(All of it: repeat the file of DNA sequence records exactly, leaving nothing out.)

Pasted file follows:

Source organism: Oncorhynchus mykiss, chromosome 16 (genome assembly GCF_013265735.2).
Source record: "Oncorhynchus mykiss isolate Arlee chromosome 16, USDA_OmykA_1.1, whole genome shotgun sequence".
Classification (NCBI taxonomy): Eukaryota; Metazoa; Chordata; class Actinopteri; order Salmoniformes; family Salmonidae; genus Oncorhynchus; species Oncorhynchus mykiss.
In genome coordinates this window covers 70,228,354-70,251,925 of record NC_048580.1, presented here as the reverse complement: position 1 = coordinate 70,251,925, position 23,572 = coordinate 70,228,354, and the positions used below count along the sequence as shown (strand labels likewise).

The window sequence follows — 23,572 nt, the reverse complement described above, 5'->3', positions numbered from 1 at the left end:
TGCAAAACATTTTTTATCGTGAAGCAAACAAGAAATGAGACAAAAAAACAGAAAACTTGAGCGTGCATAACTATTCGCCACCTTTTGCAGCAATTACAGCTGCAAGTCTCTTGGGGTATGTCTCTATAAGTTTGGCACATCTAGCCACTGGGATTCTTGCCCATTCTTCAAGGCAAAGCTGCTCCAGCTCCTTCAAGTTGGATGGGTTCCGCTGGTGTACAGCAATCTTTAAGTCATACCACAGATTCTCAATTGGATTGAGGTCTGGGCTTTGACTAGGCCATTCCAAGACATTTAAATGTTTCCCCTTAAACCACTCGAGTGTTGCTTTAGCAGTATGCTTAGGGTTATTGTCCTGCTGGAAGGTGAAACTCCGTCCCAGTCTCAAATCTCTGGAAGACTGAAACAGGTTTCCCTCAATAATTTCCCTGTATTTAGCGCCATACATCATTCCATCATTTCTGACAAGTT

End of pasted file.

Source organism: Oncorhynchus mykiss, chromosome 16 (genome assembly GCF_013265735.2).
Source record: "Oncorhynchus mykiss isolate Arlee chromosome 16, USDA_OmykA_1.1, whole genome shotgun sequence".
Classification (NCBI taxonomy): Eukaryota; Metazoa; Chordata; class Actinopteri; order Salmoniformes; family Salmonidae; genus Oncorhynchus; species Oncorhynchus mykiss.
In genome coordinates this window covers 70,228,354-70,251,925 of record NC_048580.1, presented here as the reverse complement: position 1 = coordinate 70,251,925, position 23,572 = coordinate 70,228,354, and the positions used below count along the sequence as shown (strand labels likewise).

The window sequence follows — 23,572 nt, the reverse complement described above, 5'->3', positions numbered from 1 at the left end:
TGCAAAACATTTTTTATCGTGAAGCAAACAAGAAATGAGACAAAAAAACAGAAAACTTGAGCGTGCATAACTATTCGCCACCTTTTGCAGCAATTACAGCTGCAAGTCTCTTGGGGTATGTCTCTATAAGTTTGGCACATCTAGCCACTGGGATTCTTGCCCATTCTTCAAGGCAAAGCTGCTCCAGCTCCTTCAAGTTGGATGGGTTCCGCTGGTGTACAGCAATCTTTAAGTCATACCACAGATTCTCAATTGGATTGAGGTCTGGGCTTTGACTAGGCCATTCCAAGACATTTAAATGTTTCCCCTTAAACCACTCGAGTGTTGCTTTAGCAGTATGCTTAGGGTTATTGTCCTGCTGGAAGGTGAAACTCCGTCCCAGTCTCAAATCTCTGGAAGACTGAAACAGGTTTCCCTCAATAATTTCCCTGTATTTAGCGCCATACATCATTCCATCATTTCTGACAAGTT